When the Senate adjourned, the Senate Conferees met across the hall and Sen. Kyle gave each man an opportunity to make comments.  Sen. Kyle commented that there were "no easy choices; if there were we would already have made them." He also said that it would be his desire that nothing go out of the committee without a solid majority vote and he would like the Committee to be "judged by the product, not the process."  Speaker Wilder commented that we should have "efficiency in government and equity in taxation" and that people should not come to the legislature saying that they won't vote for new taxes; they have a "duty to vote for taxes" and balance the budget.  I think it was Sen. Ron Ramsey who commented that he thought that the Senate needed to understand that they could not fund a budget as large as they had presented and that the
      House needed to agree to fund something a little larger than they presented.
          (In other words: they need to find a happy medium.)  Others committed to working together to try to bridge the gap between the various philosophies represented by the members, do a good job, balance the budget, etc. Senator Henry reported that two bills had been assigned to the "Delayed Bills" committee for "stop gap" measures.

          The House met and appointed its half of the Conference Committee:  Speaker Pro Tem Lois DeBerry (chairman), Matt Kisber, Tommy Head, Shelby Rhinehart, Joe Armstrong, Joe Kent, Ronnie Cole, Ralph Cole, Randy Rinks, Tim Garrett,
      Jere Hargrove, Steve McDaniel, Zane Whitson, and Bill McAfee.  (Same "old" Committee with the addition of McAfee.)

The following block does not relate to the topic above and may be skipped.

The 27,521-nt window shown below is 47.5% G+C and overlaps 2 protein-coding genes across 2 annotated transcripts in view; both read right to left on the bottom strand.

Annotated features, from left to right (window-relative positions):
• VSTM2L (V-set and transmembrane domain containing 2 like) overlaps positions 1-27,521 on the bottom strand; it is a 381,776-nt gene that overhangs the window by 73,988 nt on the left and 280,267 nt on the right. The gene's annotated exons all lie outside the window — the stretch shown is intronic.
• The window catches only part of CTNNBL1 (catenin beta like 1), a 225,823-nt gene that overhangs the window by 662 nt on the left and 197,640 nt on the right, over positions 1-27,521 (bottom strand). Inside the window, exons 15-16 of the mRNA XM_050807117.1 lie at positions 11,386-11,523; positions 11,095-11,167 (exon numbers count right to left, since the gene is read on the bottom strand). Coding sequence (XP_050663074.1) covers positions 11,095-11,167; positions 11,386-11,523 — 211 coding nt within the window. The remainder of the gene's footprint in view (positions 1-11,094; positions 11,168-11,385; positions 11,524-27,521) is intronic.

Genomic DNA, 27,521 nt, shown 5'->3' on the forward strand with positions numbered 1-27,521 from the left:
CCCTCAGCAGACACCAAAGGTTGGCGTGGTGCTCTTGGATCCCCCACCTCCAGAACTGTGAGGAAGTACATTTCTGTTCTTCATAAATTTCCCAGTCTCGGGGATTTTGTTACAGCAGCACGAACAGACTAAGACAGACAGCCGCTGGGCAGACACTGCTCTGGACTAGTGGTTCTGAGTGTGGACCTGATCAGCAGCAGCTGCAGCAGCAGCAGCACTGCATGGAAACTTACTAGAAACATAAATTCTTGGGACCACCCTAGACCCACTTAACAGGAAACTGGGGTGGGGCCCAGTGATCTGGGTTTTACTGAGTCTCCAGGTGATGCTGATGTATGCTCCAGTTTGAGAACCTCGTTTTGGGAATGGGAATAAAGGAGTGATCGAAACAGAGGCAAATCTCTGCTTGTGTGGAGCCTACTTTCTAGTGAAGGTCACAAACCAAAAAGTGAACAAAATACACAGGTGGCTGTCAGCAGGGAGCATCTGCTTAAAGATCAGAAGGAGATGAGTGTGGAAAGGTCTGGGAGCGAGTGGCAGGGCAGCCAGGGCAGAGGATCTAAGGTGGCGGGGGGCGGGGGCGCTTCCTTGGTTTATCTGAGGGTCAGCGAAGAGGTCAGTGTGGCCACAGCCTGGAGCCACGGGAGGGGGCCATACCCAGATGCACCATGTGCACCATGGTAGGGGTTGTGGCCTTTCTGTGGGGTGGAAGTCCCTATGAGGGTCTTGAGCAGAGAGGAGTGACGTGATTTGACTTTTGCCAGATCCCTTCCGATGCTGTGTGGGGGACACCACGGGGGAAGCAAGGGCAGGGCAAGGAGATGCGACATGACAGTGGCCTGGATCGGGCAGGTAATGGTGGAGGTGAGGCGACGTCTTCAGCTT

Both bodies adjourned until 9:00 a.m. today and scheduled the Conference Committee to meet this morning at 10:00 a.m. in Room 16, Legislative Plaza.

          I understand that the Committee (still loaded with pro-state income tax people) began its meetings last night!!  One of the possible proposals may be to reduce the sales tax and lower the threshold for the state income tax to $50,000.  This battle is far from over and you must stay involved to have your voice heard.  The object of our efforts is to prevent the opening of the "new revenue stream" or "money machine" as one legislator called it. 

          It is my opinion that the Committee should recommend that something very close to the plan that was passed in the house 50-40-1 and failed in the Senate 12-18.  That may be the message you want to convey to your Senator and Representative.

          Phil Sherrod's List: This mailing list will forward messages to all members of the Tennessee State Senate and House.  A message sent to either of these lists will be forwarded on to each member.  The sender's "From:" address is the same as the original message so it does not appear to be coming from a
      mailing list. To send a message to all Senators, address it to: 
      TNSenate@...   To send a message to all House members, address it to:  TNHouse@... Please pass the word.  Or call your legislators at 1-800-449-8366. *

      * It appears that these Legislators are missing the point made but the Tennessee citizen tax revolt that took place just days ago, namely, they are fed up with tax increases.
          Some of JAIL's past articles has contended that Tennessee really does not have need of any new taxes, and that they have stashed away a generous amount of cash to run Tennessee for a long time without taxes.  (See some of our past articles on www.egroups.com/messages/jail4judges)
          The battle going on in Tennessee affects us all whether we live in Tennessee or not. This is a battle over whether we have a government of the People or not, and Tennessee is the Lexington on that point. Their loss is our loss. 
      -Ron Branson-